The representative of the National Commission for the Fight Against Genocide (CNLG) at Murambi memorial, Stanley Mugabarigira explained that victims killed in Murambi had come from different commune of the then including Karama, Mudasomwa, Kinyamakara and Rukondo.
He explained Tutsi started fleeing between 9th and 11th April 1994 after genocide perpetrators started setting their properties on fire.
Some fled to churches while others were taken in a bus to Murambi School believing it was a safe place. They were however attacked in the night of 21st April 1994 by soldiers with grenades and later killed the rest with traditional weapons.
The place turned into Murambi Memorial which is home to over 50,000 victims killed at the school and neighboring areas.
After visiting five sections of Murambi memorial and receiving explanations on genocide history, the management of BUFMAR donated food stuff including rice, beans, sanitary equipment among others to Seraphine Mukamazimpaka, a vulnerable genocide survivor in Gasaka sector.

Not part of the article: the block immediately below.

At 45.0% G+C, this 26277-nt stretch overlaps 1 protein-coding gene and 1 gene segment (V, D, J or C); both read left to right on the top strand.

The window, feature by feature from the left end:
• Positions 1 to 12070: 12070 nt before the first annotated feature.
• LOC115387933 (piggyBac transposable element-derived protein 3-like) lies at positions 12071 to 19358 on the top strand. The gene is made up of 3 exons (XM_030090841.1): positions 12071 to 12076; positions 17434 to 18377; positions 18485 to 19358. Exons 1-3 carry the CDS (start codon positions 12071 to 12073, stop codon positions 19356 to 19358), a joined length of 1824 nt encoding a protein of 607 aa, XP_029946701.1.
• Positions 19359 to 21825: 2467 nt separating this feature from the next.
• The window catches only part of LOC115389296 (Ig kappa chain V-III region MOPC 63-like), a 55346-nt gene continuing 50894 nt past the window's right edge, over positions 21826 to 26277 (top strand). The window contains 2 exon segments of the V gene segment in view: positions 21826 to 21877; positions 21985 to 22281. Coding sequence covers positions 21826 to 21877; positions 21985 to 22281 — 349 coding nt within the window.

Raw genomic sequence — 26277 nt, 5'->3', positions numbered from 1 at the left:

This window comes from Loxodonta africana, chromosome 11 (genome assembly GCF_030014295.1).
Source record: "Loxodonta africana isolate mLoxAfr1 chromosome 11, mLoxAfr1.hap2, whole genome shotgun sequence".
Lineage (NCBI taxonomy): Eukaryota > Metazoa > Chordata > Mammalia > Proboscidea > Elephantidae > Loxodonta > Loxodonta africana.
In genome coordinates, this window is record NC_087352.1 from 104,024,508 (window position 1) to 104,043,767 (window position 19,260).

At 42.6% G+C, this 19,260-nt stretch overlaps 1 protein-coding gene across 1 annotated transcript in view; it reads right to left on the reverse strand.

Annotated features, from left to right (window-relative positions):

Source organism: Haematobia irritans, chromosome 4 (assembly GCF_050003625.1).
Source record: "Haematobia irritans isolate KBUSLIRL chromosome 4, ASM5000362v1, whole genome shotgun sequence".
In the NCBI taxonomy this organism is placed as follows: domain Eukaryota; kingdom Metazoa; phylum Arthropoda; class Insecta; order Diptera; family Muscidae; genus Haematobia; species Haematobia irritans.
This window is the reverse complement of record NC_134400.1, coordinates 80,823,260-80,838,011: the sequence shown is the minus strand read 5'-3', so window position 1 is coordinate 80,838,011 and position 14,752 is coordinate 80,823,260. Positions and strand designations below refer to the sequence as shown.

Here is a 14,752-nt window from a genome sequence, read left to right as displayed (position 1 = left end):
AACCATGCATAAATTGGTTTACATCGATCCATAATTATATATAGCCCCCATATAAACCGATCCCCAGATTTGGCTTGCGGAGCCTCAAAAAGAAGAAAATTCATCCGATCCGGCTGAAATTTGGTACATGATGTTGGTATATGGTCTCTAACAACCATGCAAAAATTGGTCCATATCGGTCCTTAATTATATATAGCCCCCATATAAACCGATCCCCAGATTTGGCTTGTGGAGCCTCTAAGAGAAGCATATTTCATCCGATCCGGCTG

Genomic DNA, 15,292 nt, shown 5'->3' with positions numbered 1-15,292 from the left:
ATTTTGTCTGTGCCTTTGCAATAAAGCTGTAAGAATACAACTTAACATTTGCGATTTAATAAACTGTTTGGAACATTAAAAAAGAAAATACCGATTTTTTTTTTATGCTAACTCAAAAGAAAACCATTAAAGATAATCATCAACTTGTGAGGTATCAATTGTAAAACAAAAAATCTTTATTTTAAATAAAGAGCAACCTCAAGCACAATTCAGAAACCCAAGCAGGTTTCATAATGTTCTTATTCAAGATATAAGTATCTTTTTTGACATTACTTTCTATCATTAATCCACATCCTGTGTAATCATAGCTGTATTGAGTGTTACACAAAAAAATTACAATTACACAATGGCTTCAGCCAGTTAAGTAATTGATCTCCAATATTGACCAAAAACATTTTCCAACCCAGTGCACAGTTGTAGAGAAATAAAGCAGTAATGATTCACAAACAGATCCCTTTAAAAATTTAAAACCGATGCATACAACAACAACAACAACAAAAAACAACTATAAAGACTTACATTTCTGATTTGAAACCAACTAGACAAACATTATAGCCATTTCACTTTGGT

The Chairman of the Board of BUFMAR, Dr Albert Nzayisenga said that commemoration of genocide enables Rwandans to reflect on the country’s history to learn consequences of bad leadership and draw measures to prevent re-occurrence of genocide.
Ten employees of BUFMAR were killed during the 1994 Genocide against the Tutsi.
The Managing Director of BUFMAR, Ernest Rwagasana said that they draw strength from remembering fallen staff to strive for a peaceful country.
Rwagasana explained that visiting Murambi memorial was meant to learn from cruel killings of Tutsi in different places to be passed to their children.
“We want to learn more about how genocide was committed with extreme cruelty and draw measures against genocide,” he said.
The spokesperson of Anglican Church of Rwanda (EAR) in Kigeme diocese, Bishop Asiel Musabyimana said commemorating the 1994 Genocide against the Tutsi is a good opportunity of joining Rwandans to look back and adopt anti-genocide measures.
BUFMAR was founded in Rwanda in 1975 on the initiative of the Christian Churches. It comprises of 22 members including 9 Catholic Church dioceses, Anglican Church, ADEPR, Eglise Methodiste du Rwanda, Association des Eglise Baptiste au Rwanda (AEBR), Union des Eglises Baptiste au Rwanda (UEBR) and Eglise Presbyterienne au Rwanda (EPR).